If you’re blogging on a business website, you want to make the most return on your efforts. Here are 5 tips to help your blog posts or news items hit the mark.
An effective website can be an asset to any business, but many small business websites end up hard to use disasters that never fulfill their potential.
Many business owners see their website as a cost and a necessary evil, but it doesn’t have to be this way.
Videos can be a powerful tool in business websites, but all too often it’s used badly and without thought. Here are some things to consider before you use video on your website.
These days many people’s first impression of your business is your website – and the number one question in their minds is: Can I trust you?
If you’re logging into your WordPress website for the first time in a while, you’ll notice things have changed. Here’s a quick guide to setting things up the way you need them.
The old dashboard, where you ended up immediately after you log in, was looking a little tired, so it’s had some improvements as part of the latest upgrade to WordPress 3.8.
The first thing you’ll notice is that the menu on the left is now black, but that’s just the start.
- A fresh, uncluttered design that is clearer and easier to use
- New typography optimised for desktop and mobile viewing
- Better contrast and higher definition graphics
- A fully responsive (i.e. mobile friendly) admin area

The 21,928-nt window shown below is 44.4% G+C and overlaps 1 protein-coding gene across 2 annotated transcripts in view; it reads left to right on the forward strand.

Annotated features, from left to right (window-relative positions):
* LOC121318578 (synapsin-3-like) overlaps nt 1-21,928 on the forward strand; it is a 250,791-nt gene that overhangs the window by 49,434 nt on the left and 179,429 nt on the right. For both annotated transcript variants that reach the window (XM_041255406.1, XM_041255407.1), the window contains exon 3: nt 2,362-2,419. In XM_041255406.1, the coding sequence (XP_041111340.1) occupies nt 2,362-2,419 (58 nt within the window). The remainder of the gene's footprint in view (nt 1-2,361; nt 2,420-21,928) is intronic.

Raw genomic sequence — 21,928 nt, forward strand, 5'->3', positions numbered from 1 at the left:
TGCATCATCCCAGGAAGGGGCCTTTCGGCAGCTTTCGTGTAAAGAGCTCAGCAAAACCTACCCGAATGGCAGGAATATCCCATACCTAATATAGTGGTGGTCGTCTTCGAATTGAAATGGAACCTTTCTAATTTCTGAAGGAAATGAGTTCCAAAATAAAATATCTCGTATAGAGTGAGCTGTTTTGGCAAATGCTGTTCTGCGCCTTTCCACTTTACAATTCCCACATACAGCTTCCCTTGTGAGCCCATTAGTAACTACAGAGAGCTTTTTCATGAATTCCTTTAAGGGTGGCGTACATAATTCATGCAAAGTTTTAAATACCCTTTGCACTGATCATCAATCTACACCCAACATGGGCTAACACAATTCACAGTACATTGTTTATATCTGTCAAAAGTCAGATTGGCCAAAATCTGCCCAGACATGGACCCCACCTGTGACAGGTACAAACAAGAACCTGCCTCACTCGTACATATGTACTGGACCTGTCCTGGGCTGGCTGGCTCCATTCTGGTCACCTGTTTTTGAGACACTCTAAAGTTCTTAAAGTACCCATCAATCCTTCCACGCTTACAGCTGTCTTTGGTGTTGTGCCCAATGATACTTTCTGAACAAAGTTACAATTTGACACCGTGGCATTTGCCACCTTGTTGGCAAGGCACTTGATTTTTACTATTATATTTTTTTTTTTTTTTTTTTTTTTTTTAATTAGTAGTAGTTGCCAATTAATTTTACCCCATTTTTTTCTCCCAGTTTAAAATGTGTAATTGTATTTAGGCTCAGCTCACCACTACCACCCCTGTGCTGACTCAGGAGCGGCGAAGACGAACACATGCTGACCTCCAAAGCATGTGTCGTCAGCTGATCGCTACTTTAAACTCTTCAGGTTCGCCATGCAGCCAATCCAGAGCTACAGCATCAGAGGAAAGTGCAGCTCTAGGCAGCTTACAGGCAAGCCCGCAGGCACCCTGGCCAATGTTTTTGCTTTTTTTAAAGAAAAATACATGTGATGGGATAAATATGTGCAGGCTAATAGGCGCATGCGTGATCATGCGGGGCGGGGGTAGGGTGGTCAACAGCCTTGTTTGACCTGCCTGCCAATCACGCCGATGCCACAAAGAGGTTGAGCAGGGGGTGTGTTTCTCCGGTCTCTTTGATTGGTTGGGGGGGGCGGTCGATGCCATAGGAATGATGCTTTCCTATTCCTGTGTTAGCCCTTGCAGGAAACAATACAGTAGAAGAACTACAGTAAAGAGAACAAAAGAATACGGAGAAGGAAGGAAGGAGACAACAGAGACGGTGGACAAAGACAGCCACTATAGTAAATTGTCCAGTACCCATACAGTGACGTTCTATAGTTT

- Further improvements for site administrators
It may come as a shock at first, so the purpose of this post is to help you set up the admin the way you want it.
How to set up your admin colour scheme in WordPress 3.8
The new admin area gives you the option to use any one of eight different colour schemes.
You can stick with the standard black, or go for blue, red, purple or coffee tones. Here’s how to do it.
From the Users menu, select Your Profile. You can also select this from the dropdown in the top right that says Howdy, (Your Name)
Under Personal Options you’ll see an option for Admin Colour Schemes. Click the button next to any colour scheme and you’ll get an instant preview.
Your changes are instant so you don’t need to save the settings.
And that’s it!
A note about WordPress updates
If you have a website with Moghill Web Services, you will find the updates have already been done for you as part of our managed hosting service.
If you manage your own site, or your designer does it for you, we urge you to upgrade as soon as possible. It’s a simple process, as long as you take a back-up before running the updates. If you have any questions or need help, then please contact us.
Why you need to update your WordPress (and its plugins)
See this blog post to find out why you need to keep WordPress up to date.
If you spend any time looking around the web, the chances are you will have come across the latest craze that’s pretty much guaranteed to annoy – or at the very least confuse website visitors: Pop up light boxes, also known as interstitials.
FAQ pages are quite possibly one of the laziest crimes in website usability. If you have one on your site, you need to get rid of it. Here’s how.